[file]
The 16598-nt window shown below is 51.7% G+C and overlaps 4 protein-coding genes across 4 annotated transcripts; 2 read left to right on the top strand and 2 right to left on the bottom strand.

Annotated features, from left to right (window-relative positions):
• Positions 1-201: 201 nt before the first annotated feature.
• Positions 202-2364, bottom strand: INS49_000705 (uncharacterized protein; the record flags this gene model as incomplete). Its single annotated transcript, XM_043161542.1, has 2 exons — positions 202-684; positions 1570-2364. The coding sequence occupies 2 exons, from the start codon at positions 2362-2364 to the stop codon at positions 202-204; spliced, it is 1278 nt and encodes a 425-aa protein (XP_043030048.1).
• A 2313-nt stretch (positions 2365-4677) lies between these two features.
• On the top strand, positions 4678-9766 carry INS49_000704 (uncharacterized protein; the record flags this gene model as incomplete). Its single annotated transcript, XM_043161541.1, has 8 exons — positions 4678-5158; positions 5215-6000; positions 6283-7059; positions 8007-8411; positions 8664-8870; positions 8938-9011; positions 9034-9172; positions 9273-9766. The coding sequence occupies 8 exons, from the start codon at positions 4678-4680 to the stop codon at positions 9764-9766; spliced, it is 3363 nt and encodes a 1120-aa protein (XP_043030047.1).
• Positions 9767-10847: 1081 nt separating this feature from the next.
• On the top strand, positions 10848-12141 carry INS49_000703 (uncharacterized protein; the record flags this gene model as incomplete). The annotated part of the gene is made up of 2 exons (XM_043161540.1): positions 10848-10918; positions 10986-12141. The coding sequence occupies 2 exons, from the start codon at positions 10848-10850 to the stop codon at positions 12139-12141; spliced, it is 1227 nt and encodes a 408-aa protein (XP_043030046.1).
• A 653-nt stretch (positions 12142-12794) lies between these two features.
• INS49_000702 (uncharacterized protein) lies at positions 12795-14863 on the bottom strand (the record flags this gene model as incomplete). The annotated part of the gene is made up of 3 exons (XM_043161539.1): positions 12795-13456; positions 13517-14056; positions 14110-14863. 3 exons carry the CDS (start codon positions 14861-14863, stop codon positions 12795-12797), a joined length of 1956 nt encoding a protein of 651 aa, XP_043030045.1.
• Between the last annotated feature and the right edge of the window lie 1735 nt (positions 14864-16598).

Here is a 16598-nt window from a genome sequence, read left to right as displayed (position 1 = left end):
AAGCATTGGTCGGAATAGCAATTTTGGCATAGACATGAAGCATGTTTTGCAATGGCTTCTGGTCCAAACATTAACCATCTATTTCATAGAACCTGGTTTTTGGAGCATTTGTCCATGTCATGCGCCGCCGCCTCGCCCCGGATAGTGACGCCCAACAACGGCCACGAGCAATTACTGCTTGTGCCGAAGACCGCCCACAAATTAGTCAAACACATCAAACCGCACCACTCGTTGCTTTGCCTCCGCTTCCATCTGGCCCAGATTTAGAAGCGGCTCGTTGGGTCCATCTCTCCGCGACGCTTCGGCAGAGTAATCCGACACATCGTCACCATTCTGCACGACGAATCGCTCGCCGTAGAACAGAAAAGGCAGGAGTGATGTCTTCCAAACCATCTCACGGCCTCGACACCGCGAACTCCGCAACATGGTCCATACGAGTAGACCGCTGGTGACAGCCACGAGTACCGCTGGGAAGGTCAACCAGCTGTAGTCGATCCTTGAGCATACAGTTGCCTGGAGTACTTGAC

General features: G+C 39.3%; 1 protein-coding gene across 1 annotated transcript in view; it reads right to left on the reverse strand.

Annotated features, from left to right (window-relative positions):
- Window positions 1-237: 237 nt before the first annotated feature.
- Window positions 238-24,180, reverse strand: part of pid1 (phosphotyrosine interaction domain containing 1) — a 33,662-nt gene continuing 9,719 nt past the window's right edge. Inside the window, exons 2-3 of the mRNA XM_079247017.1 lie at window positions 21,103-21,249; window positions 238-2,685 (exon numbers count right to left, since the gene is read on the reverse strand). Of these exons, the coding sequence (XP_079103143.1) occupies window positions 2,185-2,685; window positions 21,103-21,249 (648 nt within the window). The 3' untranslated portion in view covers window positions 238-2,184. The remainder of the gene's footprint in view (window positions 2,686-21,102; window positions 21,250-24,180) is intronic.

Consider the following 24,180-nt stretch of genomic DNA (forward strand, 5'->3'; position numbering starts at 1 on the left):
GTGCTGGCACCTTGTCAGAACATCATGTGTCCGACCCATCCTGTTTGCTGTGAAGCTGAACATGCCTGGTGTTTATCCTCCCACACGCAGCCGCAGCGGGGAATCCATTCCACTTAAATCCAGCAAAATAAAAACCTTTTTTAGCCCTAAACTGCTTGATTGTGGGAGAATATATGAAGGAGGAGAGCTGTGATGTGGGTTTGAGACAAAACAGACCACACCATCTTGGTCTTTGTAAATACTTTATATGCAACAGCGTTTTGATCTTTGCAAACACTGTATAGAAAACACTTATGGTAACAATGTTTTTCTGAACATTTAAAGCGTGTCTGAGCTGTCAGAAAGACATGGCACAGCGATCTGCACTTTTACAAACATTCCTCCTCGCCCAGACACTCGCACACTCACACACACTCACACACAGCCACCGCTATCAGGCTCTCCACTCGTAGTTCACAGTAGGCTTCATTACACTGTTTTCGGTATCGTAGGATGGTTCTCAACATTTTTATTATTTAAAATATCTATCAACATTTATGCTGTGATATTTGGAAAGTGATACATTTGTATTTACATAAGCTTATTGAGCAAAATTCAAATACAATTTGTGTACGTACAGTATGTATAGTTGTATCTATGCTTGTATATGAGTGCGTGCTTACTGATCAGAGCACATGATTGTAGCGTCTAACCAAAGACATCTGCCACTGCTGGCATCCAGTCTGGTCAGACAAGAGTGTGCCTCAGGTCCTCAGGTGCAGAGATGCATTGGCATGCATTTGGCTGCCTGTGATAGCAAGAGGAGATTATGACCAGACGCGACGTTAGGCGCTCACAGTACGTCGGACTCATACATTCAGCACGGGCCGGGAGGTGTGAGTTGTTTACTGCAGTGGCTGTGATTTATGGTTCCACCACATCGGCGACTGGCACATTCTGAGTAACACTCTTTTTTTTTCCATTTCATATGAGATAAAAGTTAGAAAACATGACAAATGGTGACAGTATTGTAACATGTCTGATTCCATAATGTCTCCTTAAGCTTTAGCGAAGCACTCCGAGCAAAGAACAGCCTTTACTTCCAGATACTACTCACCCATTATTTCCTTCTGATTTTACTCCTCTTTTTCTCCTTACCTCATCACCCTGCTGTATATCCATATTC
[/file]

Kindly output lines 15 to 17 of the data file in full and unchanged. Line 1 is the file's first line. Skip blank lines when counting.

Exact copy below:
Annotated features, from left to right (window-relative positions):
- Window positions 1-237: 237 nt before the first annotated feature.
- Window positions 238-24,180, reverse strand: part of pid1 (phosphotyrosine interaction domain containing 1) — a 33,662-nt gene continuing 9,719 nt past the window's right edge. Inside the window, exons 2-3 of the mRNA XM_079247017.1 lie at window positions 21,103-21,249; window positions 238-2,685 (exon numbers count right to left, since the gene is read on the reverse strand). Of these exons, the coding sequence (XP_079103143.1) occupies window positions 2,185-2,685; window positions 21,103-21,249 (648 nt within the window). The 3' untranslated portion in view covers window positions 238-2,184. The remainder of the gene's footprint in view (window positions 2,686-21,102; window positions 21,250-24,180) is intronic.